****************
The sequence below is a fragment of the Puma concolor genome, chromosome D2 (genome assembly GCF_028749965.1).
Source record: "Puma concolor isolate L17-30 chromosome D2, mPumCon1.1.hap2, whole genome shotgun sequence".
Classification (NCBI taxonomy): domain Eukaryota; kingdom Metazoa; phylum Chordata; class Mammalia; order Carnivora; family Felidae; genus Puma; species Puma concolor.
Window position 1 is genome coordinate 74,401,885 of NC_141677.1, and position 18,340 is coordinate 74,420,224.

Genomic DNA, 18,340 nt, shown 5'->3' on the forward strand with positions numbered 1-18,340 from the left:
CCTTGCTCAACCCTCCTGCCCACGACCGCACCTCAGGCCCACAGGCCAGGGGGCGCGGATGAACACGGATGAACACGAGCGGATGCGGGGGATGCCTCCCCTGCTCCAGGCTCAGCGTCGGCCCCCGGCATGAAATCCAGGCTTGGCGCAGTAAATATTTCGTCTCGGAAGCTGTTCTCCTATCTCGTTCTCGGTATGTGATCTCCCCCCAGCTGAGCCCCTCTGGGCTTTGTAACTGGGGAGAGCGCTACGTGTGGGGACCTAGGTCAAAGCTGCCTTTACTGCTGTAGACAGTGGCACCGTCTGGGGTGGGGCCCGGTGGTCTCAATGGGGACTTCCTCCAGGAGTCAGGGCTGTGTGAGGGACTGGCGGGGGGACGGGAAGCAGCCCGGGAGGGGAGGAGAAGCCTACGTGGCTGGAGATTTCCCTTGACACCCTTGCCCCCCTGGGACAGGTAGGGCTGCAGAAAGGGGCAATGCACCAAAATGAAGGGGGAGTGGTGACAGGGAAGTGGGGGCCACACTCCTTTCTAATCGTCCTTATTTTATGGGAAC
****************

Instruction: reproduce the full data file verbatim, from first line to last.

The sequence below is a fragment of the Puma concolor genome, chromosome D2 (genome assembly GCF_028749965.1).
Source record: "Puma concolor isolate L17-30 chromosome D2, mPumCon1.1.hap2, whole genome shotgun sequence".
Classification (NCBI taxonomy): domain Eukaryota; kingdom Metazoa; phylum Chordata; class Mammalia; order Carnivora; family Felidae; genus Puma; species Puma concolor.
Window position 1 is genome coordinate 74,401,885 of NC_141677.1, and position 18,340 is coordinate 74,420,224.

Genomic DNA, 18,340 nt, shown 5'->3' on the forward strand with positions numbered 1-18,340 from the left:
CCTTGCTCAACCCTCCTGCCCACGACCGCACCTCAGGCCCACAGGCCAGGGGGCGCGGATGAACACGGATGAACACGAGCGGATGCGGGGGATGCCTCCCCTGCTCCAGGCTCAGCGTCGGCCCCCGGCATGAAATCCAGGCTTGGCGCAGTAAATATTTCGTCTCGGAAGCTGTTCTCCTATCTCGTTCTCGGTATGTGATCTCCCCCCAGCTGAGCCCCTCTGGGCTTTGTAACTGGGGAGAGCGCTACGTGTGGGGACCTAGGTCAAAGCTGCCTTTACTGCTGTAGACAGTGGCACCGTCTGGGGTGGGGCCCGGTGGTCTCAATGGGGACTTCCTCCAGGAGTCAGGGCTGTGTGAGGGACTGGCGGGGGGACGGGAAGCAGCCCGGGAGGGGAGGAGAAGCCTACGTGGCTGGAGATTTCCCTTGACACCCTTGCCCCCCTGGGACAGGTAGGGCTGCAGAAAGGGGCAATGCACCAAAATGAAGGGGGAGTGGTGACAGGGAAGTGGGGGCCACACTCCTTTCTAATCGTCCTTATTTTATGGGAAC